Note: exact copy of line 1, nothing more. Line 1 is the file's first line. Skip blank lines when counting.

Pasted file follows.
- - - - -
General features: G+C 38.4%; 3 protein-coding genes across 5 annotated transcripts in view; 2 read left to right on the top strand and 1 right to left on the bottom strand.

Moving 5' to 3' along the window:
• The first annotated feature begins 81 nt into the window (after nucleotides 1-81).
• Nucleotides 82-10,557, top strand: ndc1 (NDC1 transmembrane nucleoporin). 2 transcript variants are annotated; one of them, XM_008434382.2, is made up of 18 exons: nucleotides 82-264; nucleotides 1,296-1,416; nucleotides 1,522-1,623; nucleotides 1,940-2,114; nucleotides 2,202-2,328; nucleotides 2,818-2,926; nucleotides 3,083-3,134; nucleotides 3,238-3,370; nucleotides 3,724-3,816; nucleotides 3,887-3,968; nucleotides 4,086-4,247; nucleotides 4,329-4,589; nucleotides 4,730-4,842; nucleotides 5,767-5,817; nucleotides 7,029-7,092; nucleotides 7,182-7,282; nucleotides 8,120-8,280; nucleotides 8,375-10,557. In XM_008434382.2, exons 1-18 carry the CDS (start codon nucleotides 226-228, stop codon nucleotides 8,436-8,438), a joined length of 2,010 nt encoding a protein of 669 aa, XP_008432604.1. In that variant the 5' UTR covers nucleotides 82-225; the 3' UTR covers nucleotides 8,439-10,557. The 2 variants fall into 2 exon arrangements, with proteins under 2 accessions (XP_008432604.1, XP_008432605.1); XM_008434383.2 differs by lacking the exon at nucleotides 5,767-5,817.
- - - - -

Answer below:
General features: G+C 38.4%; 3 protein-coding genes across 5 annotated transcripts in view; 2 read left to right on the top strand and 1 right to left on the bottom strand.